PostThu Jul 28, 2016 8:40 pm

Ordered...!!!!

Thank You.
" You can't take life too seriously...you'll never get out of it alive."


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Danny Burk

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Re: Kevin Brownlow's Napoleon

PostThu Jul 28, 2016 8:45 pm

Instantly ordered - more proof that a region-free player is a must.
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Mike Gebert

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Re: Kevin Brownlow's Napoleon

PostThu Jul 28, 2016 11:05 pm

Likewise. Thanks to Roscoe for keeping an eye on this and letting us know.
“Sentimentality is when it doesn't come off—when it does, you get a true expression of life's sorrows.” —Alain-Fournier
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Re: Kevin Brownlow's Napoleon

PostFri Jul 29, 2016 7:18 am

Can be delivered to US! Probably won't make it by Thanksgiving but Merry Christmas to me!
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Bob Furem

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Re: Kevin Brownlow's Napoleon

PostFri Jul 29, 2016 8:10 am

Ordered! Have wanted an all-region blu-ray player for a while. Just needed a little push. Consider me pushed.
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Mark Zimmer

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Re: Kevin Brownlow's Napoleon

PostFri Jul 29, 2016 9:11 am

Ordered. Splendid news. I expect I'll have to get the French one too, but dueling Napoleons is better than none.
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Re: Kevin Brownlow's Napoleon

PostFri Jul 29, 2016 9:37 am

Great Hierophant wrote:I really hope they are going to include 3 Blu-rays in this set, the film is too big to fit on a single Blu-ray with the quality we have come to expect.


https://www.amazon.co.uk/Napoleon-" target="_blank" target="_blank3-Dis ... dbeaver-21
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BrianG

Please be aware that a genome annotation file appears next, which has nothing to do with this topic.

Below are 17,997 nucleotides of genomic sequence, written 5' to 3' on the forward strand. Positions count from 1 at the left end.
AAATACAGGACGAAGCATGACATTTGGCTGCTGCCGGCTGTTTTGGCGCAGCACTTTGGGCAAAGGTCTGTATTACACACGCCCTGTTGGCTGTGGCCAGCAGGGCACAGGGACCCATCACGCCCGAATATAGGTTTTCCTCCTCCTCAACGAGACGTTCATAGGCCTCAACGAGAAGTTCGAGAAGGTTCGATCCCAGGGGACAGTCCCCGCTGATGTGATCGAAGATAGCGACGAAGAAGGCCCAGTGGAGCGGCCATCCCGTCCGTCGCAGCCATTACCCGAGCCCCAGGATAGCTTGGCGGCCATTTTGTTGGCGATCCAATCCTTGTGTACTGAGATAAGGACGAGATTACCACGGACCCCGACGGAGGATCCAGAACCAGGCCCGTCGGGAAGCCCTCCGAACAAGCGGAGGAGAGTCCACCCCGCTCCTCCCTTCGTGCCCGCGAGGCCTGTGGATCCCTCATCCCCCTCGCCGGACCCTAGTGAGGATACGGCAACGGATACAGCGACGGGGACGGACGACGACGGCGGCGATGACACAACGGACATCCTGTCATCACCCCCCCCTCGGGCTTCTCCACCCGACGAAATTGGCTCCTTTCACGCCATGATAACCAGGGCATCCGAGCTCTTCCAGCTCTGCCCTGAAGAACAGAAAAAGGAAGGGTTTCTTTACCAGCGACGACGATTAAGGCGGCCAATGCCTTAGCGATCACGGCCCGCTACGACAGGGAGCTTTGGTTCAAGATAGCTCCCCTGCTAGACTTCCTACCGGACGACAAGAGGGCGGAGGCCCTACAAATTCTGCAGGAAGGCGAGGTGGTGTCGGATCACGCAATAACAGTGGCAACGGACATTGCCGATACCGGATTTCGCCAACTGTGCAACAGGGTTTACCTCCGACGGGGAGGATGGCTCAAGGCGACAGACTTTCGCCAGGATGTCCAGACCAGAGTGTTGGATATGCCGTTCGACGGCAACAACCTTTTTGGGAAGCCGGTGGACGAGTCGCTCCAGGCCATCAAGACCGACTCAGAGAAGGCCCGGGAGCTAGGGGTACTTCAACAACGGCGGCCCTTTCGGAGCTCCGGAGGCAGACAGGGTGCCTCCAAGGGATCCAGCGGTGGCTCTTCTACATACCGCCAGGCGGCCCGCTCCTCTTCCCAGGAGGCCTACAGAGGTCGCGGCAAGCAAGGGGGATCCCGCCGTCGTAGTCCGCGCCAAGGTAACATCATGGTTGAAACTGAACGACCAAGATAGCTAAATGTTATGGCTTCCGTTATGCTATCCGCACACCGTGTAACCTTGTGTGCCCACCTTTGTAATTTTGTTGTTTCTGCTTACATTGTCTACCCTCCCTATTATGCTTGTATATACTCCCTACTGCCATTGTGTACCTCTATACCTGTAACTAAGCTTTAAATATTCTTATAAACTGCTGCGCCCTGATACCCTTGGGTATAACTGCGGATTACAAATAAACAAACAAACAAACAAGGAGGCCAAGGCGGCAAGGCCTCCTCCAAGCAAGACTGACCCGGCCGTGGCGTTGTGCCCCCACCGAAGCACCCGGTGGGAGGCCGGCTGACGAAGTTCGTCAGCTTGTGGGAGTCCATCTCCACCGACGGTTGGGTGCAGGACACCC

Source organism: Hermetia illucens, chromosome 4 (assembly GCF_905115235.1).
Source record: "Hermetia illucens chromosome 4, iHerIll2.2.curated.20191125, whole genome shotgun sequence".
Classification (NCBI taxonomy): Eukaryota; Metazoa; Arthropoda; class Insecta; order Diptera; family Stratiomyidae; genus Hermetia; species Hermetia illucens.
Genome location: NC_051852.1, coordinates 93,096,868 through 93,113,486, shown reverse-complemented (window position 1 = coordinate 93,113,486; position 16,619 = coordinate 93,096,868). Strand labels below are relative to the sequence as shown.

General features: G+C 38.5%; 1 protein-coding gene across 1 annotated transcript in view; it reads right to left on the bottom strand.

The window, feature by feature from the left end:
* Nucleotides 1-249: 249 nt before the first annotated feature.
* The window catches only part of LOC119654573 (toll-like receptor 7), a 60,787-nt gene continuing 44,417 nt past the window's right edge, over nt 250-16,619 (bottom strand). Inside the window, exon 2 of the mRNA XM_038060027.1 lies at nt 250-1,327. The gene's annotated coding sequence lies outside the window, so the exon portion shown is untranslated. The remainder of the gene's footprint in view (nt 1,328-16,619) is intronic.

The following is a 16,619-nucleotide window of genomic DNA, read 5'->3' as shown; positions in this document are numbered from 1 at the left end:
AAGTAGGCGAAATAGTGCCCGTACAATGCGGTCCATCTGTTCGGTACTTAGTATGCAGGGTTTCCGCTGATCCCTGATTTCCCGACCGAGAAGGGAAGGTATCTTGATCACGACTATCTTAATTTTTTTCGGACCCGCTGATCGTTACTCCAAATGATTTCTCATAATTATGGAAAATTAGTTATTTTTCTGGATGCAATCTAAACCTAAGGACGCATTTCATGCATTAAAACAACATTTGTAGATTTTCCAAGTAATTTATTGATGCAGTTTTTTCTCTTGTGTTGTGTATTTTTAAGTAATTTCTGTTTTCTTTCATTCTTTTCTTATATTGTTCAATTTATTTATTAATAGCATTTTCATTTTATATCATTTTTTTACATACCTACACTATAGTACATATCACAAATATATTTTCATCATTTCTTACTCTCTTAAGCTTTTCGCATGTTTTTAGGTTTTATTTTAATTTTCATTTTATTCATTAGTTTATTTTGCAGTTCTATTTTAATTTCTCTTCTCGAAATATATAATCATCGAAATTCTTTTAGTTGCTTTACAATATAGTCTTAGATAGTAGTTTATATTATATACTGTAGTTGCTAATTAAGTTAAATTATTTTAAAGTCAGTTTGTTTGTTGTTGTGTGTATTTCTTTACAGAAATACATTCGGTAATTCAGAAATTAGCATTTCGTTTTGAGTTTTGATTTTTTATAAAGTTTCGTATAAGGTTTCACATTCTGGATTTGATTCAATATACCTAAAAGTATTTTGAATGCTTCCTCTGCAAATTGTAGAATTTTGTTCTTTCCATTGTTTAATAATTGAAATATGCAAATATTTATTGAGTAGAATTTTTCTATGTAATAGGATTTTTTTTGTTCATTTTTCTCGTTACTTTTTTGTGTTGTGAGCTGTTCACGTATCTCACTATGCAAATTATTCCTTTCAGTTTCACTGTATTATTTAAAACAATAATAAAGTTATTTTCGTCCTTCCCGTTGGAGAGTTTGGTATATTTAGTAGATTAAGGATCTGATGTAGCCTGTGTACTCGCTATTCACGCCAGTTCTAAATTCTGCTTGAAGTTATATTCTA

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Re: Kevin Brownlow's Napoleon

PostSat Jul 30, 2016 11:41 am

Now that I've pre-ordered the blu-ray, I need a region-free blu-ray player in the $200 range to see it. Any suggestions for a good one? I don't have a home theater, so I don't need the best, just reliable. I bought a region-free player for a 1983/4 Brownlow restoration dvd I obtained about 10 years ago, but I need a new player for this one.
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Jim Roots

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Re: Kevin Brownlow's Napoleon

PostSat Jul 30, 2016 1:11 pm

BrianG wrote:Now that I've pre-ordered the blu-ray, I need a region-free blu-ray player in the $200 range to see it. Any suggestions for a good one? I don't have a home theater, so I don't need the best, just reliable. I bought a region-free player for a 1983/4 Brownlow restoration dvd I obtained about 10 years ago, but I need a new player for this one.


Wanna borrow my portable one? There's nothing like watching Napoleon, especially the triptych scene, on a six-inch screen!

Jim
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BrianG

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Re: Kevin Brownlow's Napoleon

PostSat Jul 30, 2016 1:27 pm

Jim Roots wrote:Wanna borrow my portable one? There's nothing like watching Napoleon, especially the triptych scene, on a six-inch screen!


No thanks :lol:. Even my 24" pc screen is too small. As I remember, the triptych from 1983 was cramped on my 40" tv, but I don't think I could talk my wife into both a new blu player AND bigger tv for a movie that she will never watch.
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Mike Gebert

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Re: Kevin Brownlow's Napoleon

PostSat Jul 30, 2016 1:55 pm

I bought from this place:

http://www.220-electronics.com

Several choices in the not much over $100 range. Mine (an LG) has been just fine.
“Sentimentality is when it doesn't come off—when it does, you get a true expression of life's sorrows.” —Alain-Fournier
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R. Cat

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Re: Kevin Brownlow's Napoleon

PostSat Jul 30, 2016 2:02 pm

Well, my order's in! HT projection system fired up and ready to go... :D

Image
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bigshot

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Re: Kevin Brownlow's Napoleon

PostSat Jul 30, 2016 7:04 pm

Mine too!

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Red Bartlett

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Re: Kevin Brownlow's Napoleon

PostSat Jul 30, 2016 9:45 pm

:shock: I'll be right over...
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R. Cat

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Re: Kevin Brownlow's Napoleon